China’s first project to provide industrial steam via nuclear power begins construction
Construction of energy station of Tianwan nuclear power plant, in East China’s Jiangsu Province, designed to provide an industrial steam supply, launched on Friday, the first-of-its-kind project in China. It marks an important step in the diversification of China’s nuclear power use, in addition to electricity generation and residential heating.
The steam generated by the power plant unit will be supplied to Lianyungang petrochemical industrial base, one of the seven petrochemical industrial bases being planned in China’s coastal areas, according to a post on the Wechat account of China National Nuclear Power Co on Friday.
The project has received investment of 730 million yuan ($108.77 million) and a construction period of 24 months, and is estimated to put into production by the end of 2023. It is expected that the structure of sea water desalination factory and energy station will be completed by the end of this year.
The project will also set an energy demonstration plan for the upgrade and transformation of China’s petrochemical industry.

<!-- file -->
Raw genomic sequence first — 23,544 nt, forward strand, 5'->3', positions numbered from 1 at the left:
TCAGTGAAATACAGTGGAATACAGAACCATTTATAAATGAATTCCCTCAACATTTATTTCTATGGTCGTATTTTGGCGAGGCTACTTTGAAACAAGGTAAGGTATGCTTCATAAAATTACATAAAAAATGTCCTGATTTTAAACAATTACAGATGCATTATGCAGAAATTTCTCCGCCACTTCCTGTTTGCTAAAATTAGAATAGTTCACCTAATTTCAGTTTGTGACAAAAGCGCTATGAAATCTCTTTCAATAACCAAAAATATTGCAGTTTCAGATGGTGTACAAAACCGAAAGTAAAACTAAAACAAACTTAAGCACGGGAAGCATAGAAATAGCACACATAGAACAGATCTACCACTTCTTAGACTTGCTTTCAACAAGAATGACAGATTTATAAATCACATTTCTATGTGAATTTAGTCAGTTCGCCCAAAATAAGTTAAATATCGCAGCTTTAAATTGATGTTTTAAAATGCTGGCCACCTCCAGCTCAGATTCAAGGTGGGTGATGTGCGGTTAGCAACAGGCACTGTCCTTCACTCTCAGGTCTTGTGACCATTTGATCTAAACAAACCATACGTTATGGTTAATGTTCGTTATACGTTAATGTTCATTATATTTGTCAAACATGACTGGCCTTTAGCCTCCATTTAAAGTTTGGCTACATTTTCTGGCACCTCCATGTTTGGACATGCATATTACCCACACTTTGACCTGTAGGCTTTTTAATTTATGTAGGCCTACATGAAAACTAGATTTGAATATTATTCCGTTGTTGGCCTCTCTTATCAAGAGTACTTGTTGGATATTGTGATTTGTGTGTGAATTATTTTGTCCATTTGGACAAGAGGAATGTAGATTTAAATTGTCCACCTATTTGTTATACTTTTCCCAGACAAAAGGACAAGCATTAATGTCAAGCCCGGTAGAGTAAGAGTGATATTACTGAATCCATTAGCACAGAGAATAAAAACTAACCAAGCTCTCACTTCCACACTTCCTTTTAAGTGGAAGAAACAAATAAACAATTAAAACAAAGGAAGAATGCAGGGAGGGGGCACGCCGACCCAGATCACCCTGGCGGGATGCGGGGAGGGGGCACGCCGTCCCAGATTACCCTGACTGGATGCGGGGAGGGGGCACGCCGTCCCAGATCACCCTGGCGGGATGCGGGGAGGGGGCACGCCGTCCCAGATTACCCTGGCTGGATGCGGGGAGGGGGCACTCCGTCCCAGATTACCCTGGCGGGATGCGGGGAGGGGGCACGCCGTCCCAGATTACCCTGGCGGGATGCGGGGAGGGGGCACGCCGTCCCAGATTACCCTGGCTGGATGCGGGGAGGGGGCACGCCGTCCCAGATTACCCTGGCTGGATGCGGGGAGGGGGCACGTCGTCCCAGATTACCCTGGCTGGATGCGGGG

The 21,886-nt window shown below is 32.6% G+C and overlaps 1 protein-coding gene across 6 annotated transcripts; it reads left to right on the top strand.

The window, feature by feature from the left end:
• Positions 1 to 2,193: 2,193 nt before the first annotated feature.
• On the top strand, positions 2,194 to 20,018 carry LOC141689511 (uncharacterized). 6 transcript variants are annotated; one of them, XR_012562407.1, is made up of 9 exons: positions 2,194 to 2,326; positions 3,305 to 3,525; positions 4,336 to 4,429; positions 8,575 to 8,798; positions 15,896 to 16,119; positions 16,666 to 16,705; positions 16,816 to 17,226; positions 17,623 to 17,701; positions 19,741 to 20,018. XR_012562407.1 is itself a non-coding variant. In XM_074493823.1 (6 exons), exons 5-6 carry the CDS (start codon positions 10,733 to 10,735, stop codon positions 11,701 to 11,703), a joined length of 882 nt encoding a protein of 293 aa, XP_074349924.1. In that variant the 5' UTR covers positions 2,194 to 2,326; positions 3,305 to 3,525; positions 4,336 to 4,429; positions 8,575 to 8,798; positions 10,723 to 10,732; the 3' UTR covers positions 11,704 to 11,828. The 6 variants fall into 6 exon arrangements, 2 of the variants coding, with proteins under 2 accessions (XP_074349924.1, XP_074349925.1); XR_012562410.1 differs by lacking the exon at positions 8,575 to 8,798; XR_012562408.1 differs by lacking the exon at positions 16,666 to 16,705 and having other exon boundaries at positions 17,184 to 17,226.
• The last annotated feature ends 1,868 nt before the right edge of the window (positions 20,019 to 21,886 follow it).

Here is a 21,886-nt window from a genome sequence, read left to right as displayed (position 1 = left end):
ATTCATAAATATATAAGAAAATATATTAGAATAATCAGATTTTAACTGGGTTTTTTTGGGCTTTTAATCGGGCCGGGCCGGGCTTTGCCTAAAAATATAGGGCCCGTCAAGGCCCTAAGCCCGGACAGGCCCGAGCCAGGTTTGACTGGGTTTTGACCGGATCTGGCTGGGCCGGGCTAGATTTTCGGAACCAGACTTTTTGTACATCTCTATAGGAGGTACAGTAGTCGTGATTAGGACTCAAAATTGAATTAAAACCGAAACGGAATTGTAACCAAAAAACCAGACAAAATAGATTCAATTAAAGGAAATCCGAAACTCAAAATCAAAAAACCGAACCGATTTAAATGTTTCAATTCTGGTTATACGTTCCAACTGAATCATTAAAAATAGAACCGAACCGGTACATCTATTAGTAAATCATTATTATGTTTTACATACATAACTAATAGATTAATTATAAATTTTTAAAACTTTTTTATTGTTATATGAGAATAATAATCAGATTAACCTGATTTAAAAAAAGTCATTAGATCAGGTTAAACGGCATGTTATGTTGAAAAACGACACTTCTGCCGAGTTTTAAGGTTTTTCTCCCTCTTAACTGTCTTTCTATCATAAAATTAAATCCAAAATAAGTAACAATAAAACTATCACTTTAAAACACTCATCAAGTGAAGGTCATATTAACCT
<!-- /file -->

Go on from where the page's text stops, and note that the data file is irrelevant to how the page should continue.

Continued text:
It is expected that once the project is completed, it will be able to supply to Lianyungang petrochemical industrial base 4.8 million tons of industrial steam a year, equivalent to reducing coal consumption by 400,000 tons or cutting carbon dioxide emission by 1.07 million tons, sulfur dioxide by 184 tons and oxynitride by 263 tons.
Using nuclear power to generate industrial steam supply aims to address steam demand in the petrochemical industry, and is regarded as a new way to reduce comprehensive energy consumption and strengthen environmental protection. It generally extracts steam from a secondary circuit of nuclear power plant unit as heat resource, and the heat is eventually transmitted to the users’ unit through industrial steam pipeline network after multi-stage heating exchange.